The premise of Spirit Animals also has high appeal to Stiefvater. “I love the concept, largely because I love Celtic mythology, which animals have a big role in,” she says. “I know that mythology will be a big part of my contribution to the series.” Her eight-year-old daughter, also a big mythology fan, fed the author’s enthusiasm. “When I first talked to her about the premise and plot line, she was absolutely thrilled – her eyes were glowing. She had always wanted a puppy and was finally old enough to get one. Now she empathizes with that dog so much and loves the concept of having her own spirit animal.”
Scholastic, which broke new ground with the launch of the multi-platform 39 Clues in fall 2008, has had solid success with this publishing model. Integrating books, collectible cards, and an online game, that series (along with its follow-up, The 39 Clues: Cahills vs. Vespers) has upwards of 15 million copies in print worldwide, and the online game has attracted more than two million registered users. Infinity Ring debuted last August with James Dashner’s A Munity in Time, which was followed in November by Divide and Conquer by Carrie Ryan. The two novels currently have a combined in-print total of 750,000 copies. The third installment in the series, Lisa McMann’s The Trap Door, will be released in February.
Levithan says that the online game component of Spirit Animals, created in-house through “a huge collaborative effort,” offers kids an immersive experience that surpasses that of the games linked to Scholastic’s earlier multi-element series. “Unlike in the Infinity Ring game, where you see Notre Dame and other historic landmarks, this is a newly created world,” he says. “The best gaming follows the lead of the story, and as game designers, we get a chance to illustrate the world that springs from the authors’ imaginations. And instead of playing the roles of characters in the books, here kids customize their own hero and choose their own unique spirit animal.”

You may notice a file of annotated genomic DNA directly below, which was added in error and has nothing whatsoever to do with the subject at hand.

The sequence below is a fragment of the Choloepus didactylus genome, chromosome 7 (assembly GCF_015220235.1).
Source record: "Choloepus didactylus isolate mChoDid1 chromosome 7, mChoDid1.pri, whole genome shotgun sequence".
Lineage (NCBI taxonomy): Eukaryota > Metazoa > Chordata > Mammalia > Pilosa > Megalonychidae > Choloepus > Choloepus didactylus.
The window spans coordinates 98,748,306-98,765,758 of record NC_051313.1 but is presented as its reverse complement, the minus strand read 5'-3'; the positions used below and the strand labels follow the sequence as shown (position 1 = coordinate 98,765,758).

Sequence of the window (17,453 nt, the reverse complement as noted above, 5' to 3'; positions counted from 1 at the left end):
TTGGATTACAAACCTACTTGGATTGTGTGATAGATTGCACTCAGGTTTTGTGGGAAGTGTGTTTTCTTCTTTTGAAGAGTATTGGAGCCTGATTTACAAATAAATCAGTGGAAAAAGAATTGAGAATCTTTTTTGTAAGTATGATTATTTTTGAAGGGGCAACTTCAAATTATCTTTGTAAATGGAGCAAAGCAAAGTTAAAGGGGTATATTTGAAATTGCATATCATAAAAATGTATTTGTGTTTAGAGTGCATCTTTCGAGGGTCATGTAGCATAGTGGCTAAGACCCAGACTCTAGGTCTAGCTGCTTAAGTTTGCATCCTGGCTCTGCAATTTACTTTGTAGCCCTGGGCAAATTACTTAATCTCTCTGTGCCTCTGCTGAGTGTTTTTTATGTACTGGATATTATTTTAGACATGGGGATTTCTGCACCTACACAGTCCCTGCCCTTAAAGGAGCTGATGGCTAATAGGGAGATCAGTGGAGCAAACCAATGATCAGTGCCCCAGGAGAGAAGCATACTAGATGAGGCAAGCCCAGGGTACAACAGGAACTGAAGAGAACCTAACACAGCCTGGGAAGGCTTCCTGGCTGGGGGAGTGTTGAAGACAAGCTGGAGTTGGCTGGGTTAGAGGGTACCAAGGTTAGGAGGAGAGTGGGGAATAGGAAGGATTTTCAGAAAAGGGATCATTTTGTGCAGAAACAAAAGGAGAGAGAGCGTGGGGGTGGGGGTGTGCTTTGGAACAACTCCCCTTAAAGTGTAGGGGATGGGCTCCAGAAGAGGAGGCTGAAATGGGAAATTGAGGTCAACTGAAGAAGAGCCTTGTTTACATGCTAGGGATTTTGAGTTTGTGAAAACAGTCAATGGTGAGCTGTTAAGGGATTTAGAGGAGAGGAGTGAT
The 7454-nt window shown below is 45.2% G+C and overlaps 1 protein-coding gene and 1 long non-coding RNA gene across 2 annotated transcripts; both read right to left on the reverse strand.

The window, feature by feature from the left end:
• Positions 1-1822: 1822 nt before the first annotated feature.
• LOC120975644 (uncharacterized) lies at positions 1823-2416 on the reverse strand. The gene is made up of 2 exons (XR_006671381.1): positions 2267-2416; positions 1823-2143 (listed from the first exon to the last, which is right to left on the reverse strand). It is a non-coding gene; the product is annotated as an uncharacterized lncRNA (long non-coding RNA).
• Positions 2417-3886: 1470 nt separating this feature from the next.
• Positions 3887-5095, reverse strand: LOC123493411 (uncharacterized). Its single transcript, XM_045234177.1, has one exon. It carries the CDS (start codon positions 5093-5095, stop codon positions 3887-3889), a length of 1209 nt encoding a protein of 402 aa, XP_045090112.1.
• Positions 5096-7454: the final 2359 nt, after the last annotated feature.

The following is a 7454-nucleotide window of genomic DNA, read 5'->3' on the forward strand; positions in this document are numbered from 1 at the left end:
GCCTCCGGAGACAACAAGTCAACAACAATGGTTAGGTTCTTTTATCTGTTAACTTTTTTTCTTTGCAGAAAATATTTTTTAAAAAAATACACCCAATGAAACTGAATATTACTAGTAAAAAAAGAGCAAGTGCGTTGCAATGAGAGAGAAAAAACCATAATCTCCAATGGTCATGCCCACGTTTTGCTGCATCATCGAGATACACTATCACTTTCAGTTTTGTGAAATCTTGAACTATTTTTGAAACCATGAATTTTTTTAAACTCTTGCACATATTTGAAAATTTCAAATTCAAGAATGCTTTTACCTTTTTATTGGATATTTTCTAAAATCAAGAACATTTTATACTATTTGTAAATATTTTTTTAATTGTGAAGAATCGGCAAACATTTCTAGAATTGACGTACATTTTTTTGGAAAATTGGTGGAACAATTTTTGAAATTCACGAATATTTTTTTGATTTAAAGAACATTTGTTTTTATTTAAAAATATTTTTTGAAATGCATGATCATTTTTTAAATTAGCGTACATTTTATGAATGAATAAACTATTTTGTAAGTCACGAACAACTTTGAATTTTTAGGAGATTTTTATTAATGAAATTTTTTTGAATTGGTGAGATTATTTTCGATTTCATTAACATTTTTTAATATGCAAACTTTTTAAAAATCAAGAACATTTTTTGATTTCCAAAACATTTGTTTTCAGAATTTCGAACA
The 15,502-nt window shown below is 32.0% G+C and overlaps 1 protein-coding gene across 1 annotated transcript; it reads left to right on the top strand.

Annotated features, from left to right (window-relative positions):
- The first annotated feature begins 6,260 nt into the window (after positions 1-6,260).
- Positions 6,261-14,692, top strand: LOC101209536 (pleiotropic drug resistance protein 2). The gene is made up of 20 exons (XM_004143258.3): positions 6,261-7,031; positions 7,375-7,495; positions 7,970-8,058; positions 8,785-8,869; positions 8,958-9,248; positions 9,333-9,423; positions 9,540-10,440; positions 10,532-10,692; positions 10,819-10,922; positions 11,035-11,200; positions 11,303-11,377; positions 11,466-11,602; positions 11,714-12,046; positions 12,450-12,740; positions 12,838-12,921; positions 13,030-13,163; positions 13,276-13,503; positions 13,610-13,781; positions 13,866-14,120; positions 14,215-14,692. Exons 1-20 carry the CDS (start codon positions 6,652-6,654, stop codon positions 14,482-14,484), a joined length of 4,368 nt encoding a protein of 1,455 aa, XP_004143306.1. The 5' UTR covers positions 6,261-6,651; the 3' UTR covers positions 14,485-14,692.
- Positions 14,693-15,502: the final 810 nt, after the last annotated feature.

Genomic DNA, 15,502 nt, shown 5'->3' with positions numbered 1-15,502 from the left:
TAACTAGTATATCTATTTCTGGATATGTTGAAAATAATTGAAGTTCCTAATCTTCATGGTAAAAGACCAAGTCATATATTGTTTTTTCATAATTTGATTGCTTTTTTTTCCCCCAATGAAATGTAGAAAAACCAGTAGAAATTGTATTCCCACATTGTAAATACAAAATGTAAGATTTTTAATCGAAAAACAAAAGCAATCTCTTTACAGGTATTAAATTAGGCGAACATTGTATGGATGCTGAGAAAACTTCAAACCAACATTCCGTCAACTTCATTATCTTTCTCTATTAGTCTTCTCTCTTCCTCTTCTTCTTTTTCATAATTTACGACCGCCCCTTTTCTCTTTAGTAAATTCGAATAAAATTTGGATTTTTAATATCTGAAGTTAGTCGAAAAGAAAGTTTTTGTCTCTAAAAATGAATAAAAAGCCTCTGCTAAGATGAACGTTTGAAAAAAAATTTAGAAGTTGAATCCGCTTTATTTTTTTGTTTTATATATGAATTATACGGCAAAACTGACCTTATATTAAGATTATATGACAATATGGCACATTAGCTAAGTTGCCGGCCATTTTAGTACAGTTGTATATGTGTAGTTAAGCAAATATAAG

Stiefvater and Mull are both enthusiastic about the online game element of Spirit Animals. The former recalls that her encounter with one of the first computer games she ever played – one based on Robin Hood – coincided with her reading of that novel in school. “The game made me even more passionate about the legend, and I was able to bounce back and forth between the book and game,” she recalls. “I’m excited about the visual aspect the game gives to Spirit Animals. I think it always helps to attract readers when a novel is enhanced by visuals – be it illustrations, a movie, or a game. This series is quite fantastical, not just in its magical premise, but in its landscape, and the game captures that.”
Mull, who estimates that he has made a plug for reading as fun entertainment during more than 1,000 school visits over the past seven years, believes that Spirit Animals’ online game component will edge kids toward the books. “That’s a huge part of this series’ goal,” he says. “There is so much in the media today that can distract kids from reading, why not use some of those things to draw kids into reading? I am a big advocate of finding ways to get kids reading, and I think this game is a very smart way to reach reluctant readers and to lure them into giving books a chance.”
Spirit Animals Book One: Wild Born by Brandon Mull. Scholastic, $12.99 Sept. 2013 ISBN 978-0-545-52243-4